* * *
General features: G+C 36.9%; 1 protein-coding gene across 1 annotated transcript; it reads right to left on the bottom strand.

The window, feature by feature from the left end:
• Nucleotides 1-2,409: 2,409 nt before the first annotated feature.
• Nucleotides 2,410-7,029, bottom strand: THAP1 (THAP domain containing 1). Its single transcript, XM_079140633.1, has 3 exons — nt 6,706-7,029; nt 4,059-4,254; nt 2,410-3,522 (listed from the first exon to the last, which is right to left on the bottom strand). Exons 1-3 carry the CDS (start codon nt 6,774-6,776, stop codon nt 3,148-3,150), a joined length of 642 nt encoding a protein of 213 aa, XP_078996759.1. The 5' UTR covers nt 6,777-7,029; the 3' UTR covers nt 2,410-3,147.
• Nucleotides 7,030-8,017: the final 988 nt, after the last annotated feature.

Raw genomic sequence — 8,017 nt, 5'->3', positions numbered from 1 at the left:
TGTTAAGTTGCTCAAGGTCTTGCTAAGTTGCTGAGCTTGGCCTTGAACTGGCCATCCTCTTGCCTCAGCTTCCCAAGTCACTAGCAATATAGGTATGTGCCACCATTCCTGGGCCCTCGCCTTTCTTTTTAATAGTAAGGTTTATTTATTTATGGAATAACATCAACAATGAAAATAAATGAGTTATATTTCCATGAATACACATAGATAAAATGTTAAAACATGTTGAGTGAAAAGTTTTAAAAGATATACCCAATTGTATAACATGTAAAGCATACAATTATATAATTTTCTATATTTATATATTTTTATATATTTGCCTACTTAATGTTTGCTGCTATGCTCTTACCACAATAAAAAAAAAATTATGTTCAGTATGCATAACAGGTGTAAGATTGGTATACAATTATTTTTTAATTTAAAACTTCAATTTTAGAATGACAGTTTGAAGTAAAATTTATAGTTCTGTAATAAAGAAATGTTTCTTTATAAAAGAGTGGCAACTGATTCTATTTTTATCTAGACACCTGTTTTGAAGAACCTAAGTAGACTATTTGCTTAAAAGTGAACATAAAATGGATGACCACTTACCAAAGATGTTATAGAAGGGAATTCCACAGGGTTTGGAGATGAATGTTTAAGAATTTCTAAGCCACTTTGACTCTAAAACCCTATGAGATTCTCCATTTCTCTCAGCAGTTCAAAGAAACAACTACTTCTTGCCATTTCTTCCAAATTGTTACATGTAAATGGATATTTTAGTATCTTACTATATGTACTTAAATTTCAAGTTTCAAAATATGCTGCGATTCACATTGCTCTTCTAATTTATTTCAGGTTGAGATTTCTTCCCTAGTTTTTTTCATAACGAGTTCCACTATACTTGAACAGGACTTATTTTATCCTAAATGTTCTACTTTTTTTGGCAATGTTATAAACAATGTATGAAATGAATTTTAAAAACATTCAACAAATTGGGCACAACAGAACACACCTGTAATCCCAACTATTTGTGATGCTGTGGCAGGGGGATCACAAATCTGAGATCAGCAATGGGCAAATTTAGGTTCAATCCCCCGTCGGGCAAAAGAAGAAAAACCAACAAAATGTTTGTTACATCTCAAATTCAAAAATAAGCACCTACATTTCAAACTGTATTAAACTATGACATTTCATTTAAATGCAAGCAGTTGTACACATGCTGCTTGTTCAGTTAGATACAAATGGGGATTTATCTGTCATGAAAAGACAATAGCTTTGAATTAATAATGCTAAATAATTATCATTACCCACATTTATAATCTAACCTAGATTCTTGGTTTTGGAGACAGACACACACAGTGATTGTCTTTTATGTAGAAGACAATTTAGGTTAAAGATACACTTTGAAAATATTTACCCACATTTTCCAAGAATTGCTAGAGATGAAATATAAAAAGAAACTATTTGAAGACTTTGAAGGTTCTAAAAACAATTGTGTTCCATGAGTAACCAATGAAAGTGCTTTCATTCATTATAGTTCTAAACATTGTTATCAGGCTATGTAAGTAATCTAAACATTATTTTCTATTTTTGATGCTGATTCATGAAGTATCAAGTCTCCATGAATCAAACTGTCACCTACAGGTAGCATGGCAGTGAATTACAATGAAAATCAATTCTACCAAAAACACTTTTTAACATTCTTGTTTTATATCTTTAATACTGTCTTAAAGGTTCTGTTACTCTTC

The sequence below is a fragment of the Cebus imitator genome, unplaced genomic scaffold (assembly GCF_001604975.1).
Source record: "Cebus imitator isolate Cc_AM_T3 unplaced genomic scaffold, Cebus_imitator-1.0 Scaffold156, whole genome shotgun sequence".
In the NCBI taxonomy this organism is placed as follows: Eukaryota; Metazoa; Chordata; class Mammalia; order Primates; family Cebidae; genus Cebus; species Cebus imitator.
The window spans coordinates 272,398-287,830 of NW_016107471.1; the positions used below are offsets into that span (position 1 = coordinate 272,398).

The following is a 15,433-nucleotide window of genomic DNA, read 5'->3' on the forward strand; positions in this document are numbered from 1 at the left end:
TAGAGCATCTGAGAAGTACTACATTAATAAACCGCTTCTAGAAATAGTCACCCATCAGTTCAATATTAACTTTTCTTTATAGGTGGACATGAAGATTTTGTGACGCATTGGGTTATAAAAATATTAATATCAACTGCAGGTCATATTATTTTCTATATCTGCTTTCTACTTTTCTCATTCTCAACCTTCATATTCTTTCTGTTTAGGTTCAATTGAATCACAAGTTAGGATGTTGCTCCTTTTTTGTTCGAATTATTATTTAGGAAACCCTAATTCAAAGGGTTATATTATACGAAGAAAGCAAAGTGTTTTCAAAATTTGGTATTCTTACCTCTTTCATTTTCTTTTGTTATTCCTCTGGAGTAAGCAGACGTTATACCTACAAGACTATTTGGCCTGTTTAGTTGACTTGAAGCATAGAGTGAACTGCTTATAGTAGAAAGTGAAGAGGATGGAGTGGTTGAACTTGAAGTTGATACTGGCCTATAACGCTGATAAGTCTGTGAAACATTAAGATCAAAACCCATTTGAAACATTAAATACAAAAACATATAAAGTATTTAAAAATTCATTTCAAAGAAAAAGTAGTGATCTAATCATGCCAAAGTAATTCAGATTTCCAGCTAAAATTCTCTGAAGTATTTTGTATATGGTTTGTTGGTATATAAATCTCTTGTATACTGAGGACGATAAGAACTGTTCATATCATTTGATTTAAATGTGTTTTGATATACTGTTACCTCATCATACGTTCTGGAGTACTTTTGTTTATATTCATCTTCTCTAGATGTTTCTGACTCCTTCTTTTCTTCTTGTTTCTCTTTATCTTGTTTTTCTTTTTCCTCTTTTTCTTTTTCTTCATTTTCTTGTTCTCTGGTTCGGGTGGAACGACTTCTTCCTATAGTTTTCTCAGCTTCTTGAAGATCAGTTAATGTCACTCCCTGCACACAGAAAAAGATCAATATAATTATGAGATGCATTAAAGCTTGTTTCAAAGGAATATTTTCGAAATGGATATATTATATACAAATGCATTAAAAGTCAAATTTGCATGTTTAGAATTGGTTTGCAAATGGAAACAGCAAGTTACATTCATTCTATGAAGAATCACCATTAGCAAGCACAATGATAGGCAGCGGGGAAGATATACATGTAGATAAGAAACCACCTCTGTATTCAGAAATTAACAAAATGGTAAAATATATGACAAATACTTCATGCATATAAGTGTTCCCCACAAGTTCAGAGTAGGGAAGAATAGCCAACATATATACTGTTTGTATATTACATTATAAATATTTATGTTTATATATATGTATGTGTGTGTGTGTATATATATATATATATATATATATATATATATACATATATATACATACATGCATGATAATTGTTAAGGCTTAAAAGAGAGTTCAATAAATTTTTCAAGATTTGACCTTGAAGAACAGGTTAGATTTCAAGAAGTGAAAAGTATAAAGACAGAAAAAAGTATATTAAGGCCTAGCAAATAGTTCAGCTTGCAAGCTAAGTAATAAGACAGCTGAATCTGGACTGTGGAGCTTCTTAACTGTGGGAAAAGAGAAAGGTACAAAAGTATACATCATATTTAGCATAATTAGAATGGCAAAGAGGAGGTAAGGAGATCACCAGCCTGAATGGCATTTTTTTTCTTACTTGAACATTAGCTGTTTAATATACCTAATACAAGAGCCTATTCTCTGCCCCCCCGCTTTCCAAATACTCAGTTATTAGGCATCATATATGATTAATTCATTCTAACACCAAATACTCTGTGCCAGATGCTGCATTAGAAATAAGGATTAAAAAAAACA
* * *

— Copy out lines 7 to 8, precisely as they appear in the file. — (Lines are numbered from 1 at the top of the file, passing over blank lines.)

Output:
TGTTAAGTTGCTCAAGGTCTTGCTAAGTTGCTGAGCTTGGCCTTGAACTGGCCATCCTCTTGCCTCAGCTTCCCAAGTCACTAGCAATATAGGTATGTGCCACCATTCCTGGGCCCTCGCCTTTCTTTTTAATAGTAAGGTTTATTTATTTATGGAATAACATCAACAATGAAAATAAATGAGTTATATTTCCATGAATACACATAGATAAAATGTTAAAACATGTTGAGTGAAAAGTTTTAAAAGATATACCCAATTGTATAACATGTAAAGCATACAATTATATAATTTTCTATATTTATATATTTTTATATATTTGCCTACTTAATGTTTGCTGCTATGCTCTTACCACAATAAAAAAAAAATTATGTTCAGTATGCATAACAGGTGTAAGATTGGTATACAATTATTTTTTAATTTAAAACTTCAATTTTAGAATGACAGTTTGAAGTAAAATTTATAGTTCTGTAATAAAGAAATGTTTCTTTATAAAAGAGTGGCAACTGATTCTATTTTTATCTAGACACCTGTTTTGAAGAACCTAAGTAGACTATTTGCTTAAAAGTGAACATAAAATGGATGACCACTTACCAAAGATGTTATAGAAGGGAATTCCACAGGGTTTGGAGATGAATGTTTAAGAATTTCTAAGCCACTTTGACTCTAAAACCCTATGAGATTCTCCATTTCTCTCAGCAGTTCAAAGAAACAACTACTTCTTGCCATTTCTTCCAAATTGTTACATGTAAATGGATATTTTAGTATCTTACTATATGTACTTAAATTTCAAGTTTCAAAATATGCTGCGATTCACATTGCTCTTCTAATTTATTTCAGGTTGAGATTTCTTCCCTAGTTTTTTTCATAACGAGTTCCACTATACTTGAACAGGACTTATTTTATCCTAAATGTTCTACTTTTTTTGGCAATGTTATAAACAATGTATGAAATGAATTTTAAAAACATTCAACAAATTGGGCACAACAGAACACACCTGTAATCCCAACTATTTGTGATGCTGTGGCAGGGGGATCACAAATCTGAGATCAGCAATGGGCAAATTTAGGTTCAATCCCCCGTCGGGCAAAAGAAGAAAAACCAACAAAATGTTTGTTACATCTCAAATTCAAAAATAAGCACCTACATTTCAAACTGTATTAAACTATGACATTTCATTTAAATGCAAGCAGTTGTACACATGCTGCTTGTTCAGTTAGATACAAATGGGGATTTATCTGTCATGAAAAGACAATAGCTTTGAATTAATAATGCTAAATAATTATCATTACCCACATTTATAATCTAACCTAGATTCTTGGTTTTGGAGACAGACACACACAGTGATTGTCTTTTATGTAGAAGACAATTTAGGTTAAAGATACACTTTGAAAATATTTACCCACATTTTCCAAGAATTGCTAGAGATGAAATATAAAAAGAAACTATTTGAAGACTTTGAAGGTTCTAAAAACAATTGTGTTCCATGAGTAACCAATGAAAGTGCTTTCATTCATTATAGTTCTAAACATTGTTATCAGGCTATGTAAGTAATCTAAACATTATTTTCTATTTTTGATGCTGATTCATGAAGTATCAAGTCTCCATGAATCAAACTGTCACCTACAGGTAGCATGGCAGTGAATTACAATGAAAATCAATTCTACCAAAAACACTTTTTAACATTCTTGTTTTATATCTTTAATACTGTCTTAAAGGTTCTGTTACTCTTC

The sequence below is a fragment of the Cebus imitator genome, unplaced genomic scaffold (assembly GCF_001604975.1).